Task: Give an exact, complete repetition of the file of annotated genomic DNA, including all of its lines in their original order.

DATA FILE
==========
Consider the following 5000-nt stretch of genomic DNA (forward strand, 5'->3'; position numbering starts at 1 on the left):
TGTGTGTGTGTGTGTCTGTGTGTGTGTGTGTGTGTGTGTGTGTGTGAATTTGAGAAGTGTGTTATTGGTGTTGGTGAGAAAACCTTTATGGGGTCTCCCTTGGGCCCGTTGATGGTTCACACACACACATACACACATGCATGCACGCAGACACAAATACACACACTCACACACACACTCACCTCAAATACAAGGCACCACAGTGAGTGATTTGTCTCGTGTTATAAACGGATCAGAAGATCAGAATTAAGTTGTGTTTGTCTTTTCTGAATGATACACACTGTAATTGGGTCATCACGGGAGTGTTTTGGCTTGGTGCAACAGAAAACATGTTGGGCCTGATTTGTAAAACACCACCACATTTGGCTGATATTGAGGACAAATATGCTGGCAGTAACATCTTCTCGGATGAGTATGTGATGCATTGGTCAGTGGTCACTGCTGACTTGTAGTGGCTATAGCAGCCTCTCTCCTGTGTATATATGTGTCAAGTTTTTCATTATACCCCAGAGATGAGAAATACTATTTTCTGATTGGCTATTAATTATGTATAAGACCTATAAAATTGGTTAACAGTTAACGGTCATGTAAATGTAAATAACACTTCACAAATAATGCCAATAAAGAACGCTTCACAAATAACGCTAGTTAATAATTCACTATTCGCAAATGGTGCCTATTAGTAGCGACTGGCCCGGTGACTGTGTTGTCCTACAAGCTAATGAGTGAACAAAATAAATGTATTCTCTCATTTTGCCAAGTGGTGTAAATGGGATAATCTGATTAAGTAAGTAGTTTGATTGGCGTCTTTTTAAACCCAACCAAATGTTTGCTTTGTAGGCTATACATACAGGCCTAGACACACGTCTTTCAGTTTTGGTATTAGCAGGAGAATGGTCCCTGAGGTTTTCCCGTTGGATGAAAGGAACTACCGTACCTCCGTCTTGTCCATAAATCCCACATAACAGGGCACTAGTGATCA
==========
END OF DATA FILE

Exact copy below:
Consider the following 5000-nt stretch of genomic DNA (forward strand, 5'->3'; position numbering starts at 1 on the left):
TGTGTGTGTGTGTGTCTGTGTGTGTGTGTGTGTGTGTGTGTGTGTGAATTTGAGAAGTGTGTTATTGGTGTTGGTGAGAAAACCTTTATGGGGTCTCCCTTGGGCCCGTTGATGGTTCACACACACACATACACACATGCATGCACGCAGACACAAATACACACACTCACACACACACTCACCTCAAATACAAGGCACCACAGTGAGTGATTTGTCTCGTGTTATAAACGGATCAGAAGATCAGAATTAAGTTGTGTTTGTCTTTTCTGAATGATACACACTGTAATTGGGTCATCACGGGAGTGTTTTGGCTTGGTGCAACAGAAAACATGTTGGGCCTGATTTGTAAAACACCACCACATTTGGCTGATATTGAGGACAAATATGCTGGCAGTAACATCTTCTCGGATGAGTATGTGATGCATTGGTCAGTGGTCACTGCTGACTTGTAGTGGCTATAGCAGCCTCTCTCCTGTGTATATATGTGTCAAGTTTTTCATTATACCCCAGAGATGAGAAATACTATTTTCTGATTGGCTATTAATTATGTATAAGACCTATAAAATTGGTTAACAGTTAACGGTCATGTAAATGTAAATAACACTTCACAAATAATGCCAATAAAGAACGCTTCACAAATAACGCTAGTTAATAATTCACTATTCGCAAATGGTGCCTATTAGTAGCGACTGGCCCGGTGACTGTGTTGTCCTACAAGCTAATGAGTGAACAAAATAAATGTATTCTCTCATTTTGCCAAGTGGTGTAAATGGGATAATCTGATTAAGTAAGTAGTTTGATTGGCGTCTTTTTAAACCCAACCAAATGTTTGCTTTGTAGGCTATACATACAGGCCTAGACACACGTCTTTCAGTTTTGGTATTAGCAGGAGAATGGTCCCTGAGGTTTTCCCGTTGGATGAAAGGAACTACCGTACCTCCGTCTTGTCCATAAATCCCACATAACAGGGCACTAGTGATCA